Still, it surprised me when Roger Rosenblatt, in Unless it Moves the Human Heart: The Craft and Art of Writing, dismissed the subject of voice with a metaphorical wave of his hand. “Voice is merely the latest cliché to signify good writing. Its predecessor was ‘authority’.”
One man’s opinion. So what? Except that it sat right with me. I understood what he meant and why there was no need to talk about it any further. Voice is simply a way of saying that writer believed in herself.
In theater we call it stage presence. In film it’s scene stealer. That actor who chews the scenery, and makes us believe he is the character.
Voice is writing with an assurance that translates by osmosis to the reader. It has nothing to do with POV or which tense you tell the story in. It’s not about diphthongs or Irish accents. It’s plunging into story without timidity or throat clearing. By sheer perfection of word choice and sentence structure the author conveys her absolute confidence to the reader. An elbow nudge and wink from the captain of the ship. Authorial authority. Rosenblatt says, “Voice is the knowledge of what you want to say. After that, it becomes any voice that serves your purpose.”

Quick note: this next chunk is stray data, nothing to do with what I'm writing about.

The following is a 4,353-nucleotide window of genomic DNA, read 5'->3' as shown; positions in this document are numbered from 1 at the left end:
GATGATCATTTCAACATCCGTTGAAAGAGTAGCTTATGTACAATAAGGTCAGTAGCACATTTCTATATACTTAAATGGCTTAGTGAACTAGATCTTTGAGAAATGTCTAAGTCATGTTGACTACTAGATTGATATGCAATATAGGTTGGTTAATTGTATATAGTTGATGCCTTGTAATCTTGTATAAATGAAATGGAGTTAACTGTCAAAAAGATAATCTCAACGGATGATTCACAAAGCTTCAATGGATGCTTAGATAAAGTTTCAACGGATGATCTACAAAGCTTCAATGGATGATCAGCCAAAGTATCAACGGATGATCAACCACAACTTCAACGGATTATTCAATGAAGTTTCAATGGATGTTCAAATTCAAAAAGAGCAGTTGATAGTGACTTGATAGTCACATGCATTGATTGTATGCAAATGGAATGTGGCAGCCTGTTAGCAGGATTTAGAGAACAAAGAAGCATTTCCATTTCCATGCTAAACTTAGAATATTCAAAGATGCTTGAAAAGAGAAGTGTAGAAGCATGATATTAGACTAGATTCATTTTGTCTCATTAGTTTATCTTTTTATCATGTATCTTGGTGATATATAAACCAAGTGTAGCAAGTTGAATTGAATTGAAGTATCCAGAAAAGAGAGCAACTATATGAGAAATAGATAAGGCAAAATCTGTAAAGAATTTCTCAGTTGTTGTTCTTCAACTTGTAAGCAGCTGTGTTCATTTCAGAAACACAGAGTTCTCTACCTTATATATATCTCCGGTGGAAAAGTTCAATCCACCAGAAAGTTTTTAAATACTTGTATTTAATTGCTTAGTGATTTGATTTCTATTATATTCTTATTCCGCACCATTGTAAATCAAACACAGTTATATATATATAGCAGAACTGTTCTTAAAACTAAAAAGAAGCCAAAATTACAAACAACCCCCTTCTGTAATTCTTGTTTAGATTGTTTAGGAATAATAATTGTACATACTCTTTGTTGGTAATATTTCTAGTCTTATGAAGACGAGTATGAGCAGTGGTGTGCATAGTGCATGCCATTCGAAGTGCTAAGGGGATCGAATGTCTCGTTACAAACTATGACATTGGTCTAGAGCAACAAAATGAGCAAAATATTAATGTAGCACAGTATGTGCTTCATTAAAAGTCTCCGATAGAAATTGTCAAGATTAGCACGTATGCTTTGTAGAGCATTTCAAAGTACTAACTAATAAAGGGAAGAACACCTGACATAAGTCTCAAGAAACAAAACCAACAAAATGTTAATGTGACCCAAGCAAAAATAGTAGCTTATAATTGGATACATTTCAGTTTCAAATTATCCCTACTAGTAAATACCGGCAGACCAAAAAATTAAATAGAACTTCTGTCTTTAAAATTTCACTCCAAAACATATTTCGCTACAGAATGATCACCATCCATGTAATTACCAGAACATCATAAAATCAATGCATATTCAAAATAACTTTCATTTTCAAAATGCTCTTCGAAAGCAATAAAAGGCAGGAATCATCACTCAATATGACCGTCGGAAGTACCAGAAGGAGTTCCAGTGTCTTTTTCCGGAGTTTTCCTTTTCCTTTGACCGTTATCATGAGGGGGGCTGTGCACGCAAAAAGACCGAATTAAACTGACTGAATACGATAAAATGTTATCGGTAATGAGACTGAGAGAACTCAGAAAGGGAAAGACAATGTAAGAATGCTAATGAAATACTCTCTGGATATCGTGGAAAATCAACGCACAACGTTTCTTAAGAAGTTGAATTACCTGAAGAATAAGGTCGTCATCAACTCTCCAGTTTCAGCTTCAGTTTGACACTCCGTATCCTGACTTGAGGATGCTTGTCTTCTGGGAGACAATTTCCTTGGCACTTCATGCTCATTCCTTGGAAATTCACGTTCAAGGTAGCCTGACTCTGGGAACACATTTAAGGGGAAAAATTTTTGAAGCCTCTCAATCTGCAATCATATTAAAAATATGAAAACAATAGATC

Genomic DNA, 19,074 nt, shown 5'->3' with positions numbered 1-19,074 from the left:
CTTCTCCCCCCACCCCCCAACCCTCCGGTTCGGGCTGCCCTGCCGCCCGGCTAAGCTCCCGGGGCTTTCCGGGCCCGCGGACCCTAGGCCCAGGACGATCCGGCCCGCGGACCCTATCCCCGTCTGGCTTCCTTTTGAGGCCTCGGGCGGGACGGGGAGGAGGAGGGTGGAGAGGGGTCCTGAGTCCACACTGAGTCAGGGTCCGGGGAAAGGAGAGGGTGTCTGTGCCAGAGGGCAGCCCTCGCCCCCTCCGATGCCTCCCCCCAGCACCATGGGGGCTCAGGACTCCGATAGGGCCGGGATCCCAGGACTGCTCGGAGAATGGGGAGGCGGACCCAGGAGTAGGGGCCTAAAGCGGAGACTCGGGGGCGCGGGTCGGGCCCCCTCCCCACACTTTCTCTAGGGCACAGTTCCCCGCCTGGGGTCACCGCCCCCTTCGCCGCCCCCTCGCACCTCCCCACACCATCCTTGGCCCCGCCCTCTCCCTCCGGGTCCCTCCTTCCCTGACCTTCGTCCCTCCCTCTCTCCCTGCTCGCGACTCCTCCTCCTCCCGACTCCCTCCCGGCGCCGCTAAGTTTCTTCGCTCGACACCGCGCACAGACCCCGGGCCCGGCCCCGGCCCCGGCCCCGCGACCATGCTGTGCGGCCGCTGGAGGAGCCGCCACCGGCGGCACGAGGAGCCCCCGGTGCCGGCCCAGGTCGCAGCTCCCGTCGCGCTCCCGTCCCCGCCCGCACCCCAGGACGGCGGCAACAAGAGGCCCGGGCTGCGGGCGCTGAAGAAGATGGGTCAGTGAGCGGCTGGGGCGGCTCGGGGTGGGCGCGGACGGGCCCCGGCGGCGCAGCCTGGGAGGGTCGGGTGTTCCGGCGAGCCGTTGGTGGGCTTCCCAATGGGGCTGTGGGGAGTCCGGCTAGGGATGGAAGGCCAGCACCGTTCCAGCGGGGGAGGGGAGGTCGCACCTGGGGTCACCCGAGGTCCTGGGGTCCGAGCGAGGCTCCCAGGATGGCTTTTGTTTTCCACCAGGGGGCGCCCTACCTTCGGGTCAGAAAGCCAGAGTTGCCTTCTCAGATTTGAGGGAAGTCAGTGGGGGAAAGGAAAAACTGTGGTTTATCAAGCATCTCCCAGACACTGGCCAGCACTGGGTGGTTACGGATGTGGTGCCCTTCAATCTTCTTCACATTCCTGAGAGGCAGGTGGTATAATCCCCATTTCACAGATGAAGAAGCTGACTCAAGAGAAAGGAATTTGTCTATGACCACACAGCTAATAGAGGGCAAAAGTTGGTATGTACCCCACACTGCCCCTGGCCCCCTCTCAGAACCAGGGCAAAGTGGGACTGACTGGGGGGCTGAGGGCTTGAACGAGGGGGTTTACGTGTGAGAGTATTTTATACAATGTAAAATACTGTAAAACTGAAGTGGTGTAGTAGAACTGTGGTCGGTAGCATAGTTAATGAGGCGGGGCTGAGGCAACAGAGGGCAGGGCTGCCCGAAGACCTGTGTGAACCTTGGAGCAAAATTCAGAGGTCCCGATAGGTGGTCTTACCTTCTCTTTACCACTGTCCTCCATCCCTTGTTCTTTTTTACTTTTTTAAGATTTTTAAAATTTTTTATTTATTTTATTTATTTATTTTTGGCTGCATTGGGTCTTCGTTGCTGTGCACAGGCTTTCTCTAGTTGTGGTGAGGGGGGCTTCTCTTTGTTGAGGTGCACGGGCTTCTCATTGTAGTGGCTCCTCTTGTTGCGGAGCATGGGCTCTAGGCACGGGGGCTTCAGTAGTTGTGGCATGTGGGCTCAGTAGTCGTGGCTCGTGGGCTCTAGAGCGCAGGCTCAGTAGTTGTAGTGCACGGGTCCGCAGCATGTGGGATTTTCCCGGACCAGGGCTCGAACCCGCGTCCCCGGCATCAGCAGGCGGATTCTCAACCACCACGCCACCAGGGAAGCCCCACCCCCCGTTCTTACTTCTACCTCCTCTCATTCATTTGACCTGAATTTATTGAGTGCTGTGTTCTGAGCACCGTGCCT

Maybe that’s why he swatted the topic aside. It’s simply an outcome of years of perfecting the craft and art of writing enough to allow yourself to write like you mean it. And there’s no talking about that. There is only doing.I like the thought that my literary fingerprint may one day be confidence, not that my story is perfect, or even right, but that I deserve the opportunity to tell it my way.
I recommend Rosenblatt’s book for reasons I can’t articulate. Not because it will teach you about writing a novel, but it presses the writer's consciousness into your grey matter and you come away with a heightened ability to express what you’ve always known.